Well, my plea for Bruce Springsteen recommendations certainly didn't fall on deaf ears. Quite a few people responded, and while Born to Run and Darkness on the Edge of Town certainly had their champions, the most heavily-recommended album was Greetings from Asbury Park, NJ, Springsteen's 1973 debut.
And that's a twist I didn't see coming. I was under the impression that Asbury Park was like Springsteen's Pablo Honey, a false start that barely even hinted at the riches to come (I suppose this analogy makes Born to Run his equivalent of OK Computer). But a cluster of glowing, tweet-length reviews persuaded me to pick it up, and what do you know? That cluster was onto something!
What first struck me about this album was how much Bruce Springsteen used to sound like Bob Dylan. Listen to the song above and tell me that the line about "very unpleasing wheezing and sneezing" wasn't cribbed straight from Dylan's notebook. I'm not sure exactly what it reminds me of, but it definitely reminds me of something and it's definitely something by Bob Dylan.
Having said that, I can definitely hear the beginnings of that signature Boss sound, even if the lyrics are a little more flowery and the compositions a little more free-form. Bear in mind that Born in the USA was my first taste of Springsteen, and on some level I still expect whip-tight pop like Dancing in the Dark from every corner of Bruce's discography - as you can imagine, Mary Queen of Arkansas came as something of a shock to the system.
So that's my distinctly green review of Asbury Park. Now that that's out of the way, let's move on to the really interesting topic: the album that Asbury Park could have been.
Apparently, this record was originally going to have ten songs: five full band tracks, and five Springsteen solo numbers. But Columbia wanted a hit, and so The Boss wrote Blinded by the Light and Spirit in the Night to satiate the label's lust for, y'know, singles.
But now they had another problem: the album was too long. To make room for the two 'hits' mentioned above, no less than three of the album's original ten tracks were dropped, and all three were culled from the reflective solo half of the record. Jazz Musician, Arabian Nights (sadly not a cover of the opening song from Aladdin) and Visitation at Fort Horn all failed to make the final cut, and these tracks didn't resurface until many years later.
Here's the thing: I've listened to that trio of rejected songs on YouTube, and their presence (along with the absence of Blinded and Spirit) would have made Asbury Park a completely different album. Have a listen to Jazz Musician, my favourite of the three:
I feel like that song would have fit right in amongst the stark, stripped-back sketches that were all over Nebraska. In fact, I'd go further - if Jazz Musician and the other two hadn't lost their spots on the Asbury Park tracklist, Nebraska probably never would have happened.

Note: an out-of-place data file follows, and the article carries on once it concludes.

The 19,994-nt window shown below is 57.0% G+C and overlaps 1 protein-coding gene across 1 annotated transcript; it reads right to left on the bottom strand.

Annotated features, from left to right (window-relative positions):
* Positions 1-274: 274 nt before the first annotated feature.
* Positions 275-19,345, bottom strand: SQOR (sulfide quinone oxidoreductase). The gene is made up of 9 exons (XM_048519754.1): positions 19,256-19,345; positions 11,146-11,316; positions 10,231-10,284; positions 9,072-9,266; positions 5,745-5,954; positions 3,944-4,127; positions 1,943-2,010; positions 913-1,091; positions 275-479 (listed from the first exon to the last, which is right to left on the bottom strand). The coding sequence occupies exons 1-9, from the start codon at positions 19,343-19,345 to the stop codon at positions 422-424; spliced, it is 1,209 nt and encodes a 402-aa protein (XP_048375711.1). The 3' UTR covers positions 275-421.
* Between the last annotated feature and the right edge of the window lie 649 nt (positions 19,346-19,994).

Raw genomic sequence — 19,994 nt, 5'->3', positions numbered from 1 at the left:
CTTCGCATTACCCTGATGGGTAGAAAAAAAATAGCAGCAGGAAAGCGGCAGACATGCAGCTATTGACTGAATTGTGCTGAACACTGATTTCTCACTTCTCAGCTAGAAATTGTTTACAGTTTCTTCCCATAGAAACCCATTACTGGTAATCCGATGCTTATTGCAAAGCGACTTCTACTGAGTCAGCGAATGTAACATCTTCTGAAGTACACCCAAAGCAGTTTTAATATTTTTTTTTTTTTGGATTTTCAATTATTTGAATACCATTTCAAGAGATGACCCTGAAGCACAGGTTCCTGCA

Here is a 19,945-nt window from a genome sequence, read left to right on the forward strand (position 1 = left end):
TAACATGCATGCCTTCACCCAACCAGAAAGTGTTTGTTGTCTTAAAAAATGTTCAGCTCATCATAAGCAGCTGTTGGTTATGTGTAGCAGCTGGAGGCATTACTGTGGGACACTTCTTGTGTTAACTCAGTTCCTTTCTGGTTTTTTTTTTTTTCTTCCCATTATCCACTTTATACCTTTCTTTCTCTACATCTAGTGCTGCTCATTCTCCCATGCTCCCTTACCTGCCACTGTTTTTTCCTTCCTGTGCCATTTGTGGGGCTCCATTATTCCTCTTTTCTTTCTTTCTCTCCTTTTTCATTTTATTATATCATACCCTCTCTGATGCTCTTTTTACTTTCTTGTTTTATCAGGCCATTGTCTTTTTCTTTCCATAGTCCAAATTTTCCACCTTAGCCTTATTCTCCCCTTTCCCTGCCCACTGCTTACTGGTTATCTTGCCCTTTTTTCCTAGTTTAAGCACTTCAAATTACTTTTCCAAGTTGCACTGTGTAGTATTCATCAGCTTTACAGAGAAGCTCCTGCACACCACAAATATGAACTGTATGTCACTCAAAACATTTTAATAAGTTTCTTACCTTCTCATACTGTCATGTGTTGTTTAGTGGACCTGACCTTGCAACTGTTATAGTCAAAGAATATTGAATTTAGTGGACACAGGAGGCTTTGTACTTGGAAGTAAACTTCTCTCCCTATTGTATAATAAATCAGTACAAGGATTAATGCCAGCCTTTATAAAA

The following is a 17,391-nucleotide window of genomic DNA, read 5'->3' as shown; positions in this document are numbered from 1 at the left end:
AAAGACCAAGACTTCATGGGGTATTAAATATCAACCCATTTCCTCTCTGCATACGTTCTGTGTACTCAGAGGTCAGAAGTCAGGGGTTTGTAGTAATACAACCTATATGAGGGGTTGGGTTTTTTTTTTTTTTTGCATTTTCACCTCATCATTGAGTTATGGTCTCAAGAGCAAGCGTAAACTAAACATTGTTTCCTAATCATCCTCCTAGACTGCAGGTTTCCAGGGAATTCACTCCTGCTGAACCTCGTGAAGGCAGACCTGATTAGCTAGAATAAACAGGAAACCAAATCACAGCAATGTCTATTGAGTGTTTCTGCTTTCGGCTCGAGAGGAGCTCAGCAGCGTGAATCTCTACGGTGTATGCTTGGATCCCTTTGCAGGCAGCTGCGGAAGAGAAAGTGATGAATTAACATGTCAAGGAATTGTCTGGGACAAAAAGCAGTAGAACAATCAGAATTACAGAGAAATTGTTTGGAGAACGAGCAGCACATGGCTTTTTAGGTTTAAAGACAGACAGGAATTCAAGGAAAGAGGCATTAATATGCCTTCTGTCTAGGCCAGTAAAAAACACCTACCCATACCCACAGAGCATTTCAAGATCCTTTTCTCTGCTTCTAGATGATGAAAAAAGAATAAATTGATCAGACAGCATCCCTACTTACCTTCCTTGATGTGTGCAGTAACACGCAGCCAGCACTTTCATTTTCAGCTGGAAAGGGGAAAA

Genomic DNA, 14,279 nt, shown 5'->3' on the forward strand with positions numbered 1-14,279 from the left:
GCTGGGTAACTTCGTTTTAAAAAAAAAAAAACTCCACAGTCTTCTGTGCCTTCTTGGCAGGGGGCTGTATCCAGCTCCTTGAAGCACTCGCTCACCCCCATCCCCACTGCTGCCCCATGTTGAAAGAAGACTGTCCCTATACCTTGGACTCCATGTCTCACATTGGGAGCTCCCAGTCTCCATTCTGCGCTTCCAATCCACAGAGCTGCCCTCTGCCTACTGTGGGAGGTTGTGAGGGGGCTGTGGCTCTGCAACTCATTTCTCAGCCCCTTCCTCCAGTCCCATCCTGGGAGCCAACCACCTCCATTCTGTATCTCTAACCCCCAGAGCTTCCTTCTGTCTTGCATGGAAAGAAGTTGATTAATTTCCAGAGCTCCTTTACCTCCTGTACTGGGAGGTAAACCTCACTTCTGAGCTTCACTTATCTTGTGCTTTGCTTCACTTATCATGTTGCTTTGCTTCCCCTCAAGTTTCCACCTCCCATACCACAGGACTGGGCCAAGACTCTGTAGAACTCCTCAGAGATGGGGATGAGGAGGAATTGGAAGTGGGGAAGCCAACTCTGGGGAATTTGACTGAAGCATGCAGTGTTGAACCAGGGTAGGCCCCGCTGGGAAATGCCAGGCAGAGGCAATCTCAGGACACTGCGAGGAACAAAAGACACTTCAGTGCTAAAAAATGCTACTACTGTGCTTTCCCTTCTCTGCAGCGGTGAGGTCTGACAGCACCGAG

(A disclaimer: I've still only heard a slender slice of the Springsteen songbook, and so most of my points from here on out will be based on guesswork and assumptions.)
See, Nebraska was remarkable because it was so completely unlike what the record-buying public had come to expect from Bruce Springsteen. Nobody thought that boisterous, big-chorus Bruce would shoo The E Street Band out through a side door and record a whole album on a four-track with little more than a guitar and a harmonica to accompany him. The record before Nebraska was The River, a full-blown rock double album that pulled out all the stops; imagine your favourite artist going from this...
...and imagine the bad case of ear-whiplash that would leave you with. Nebraska was a very deliberate antithesis to the established Springsteen sound as it stood in the early eighties, and even if he went straight back to blockbusting business as usual on the mega-selling Born in the USA, it showed us all that The Boss could surprise us if he wanted to.
But what if Columbia hadn't demanded a hit back in '73? What if his very first album had been equally divided between E Street jams and Nebraska-esque sparsity? Springsteen might never have wholly committed to the whole 'broken hero on a last-chance power drive' thing if he'd had his way in the first instance. He'd be an even split between that for-the-masses persona and a more thoughtful, less accessible troubadour type. Oh, and the startling contrarianism of Nebraska would never have been necessary - that side of Springsteen would have been evident from the start.
Seriously, some of the stuff that was scrapped from Asbury Park makes Nebraska look like a Pet Shop Boys album.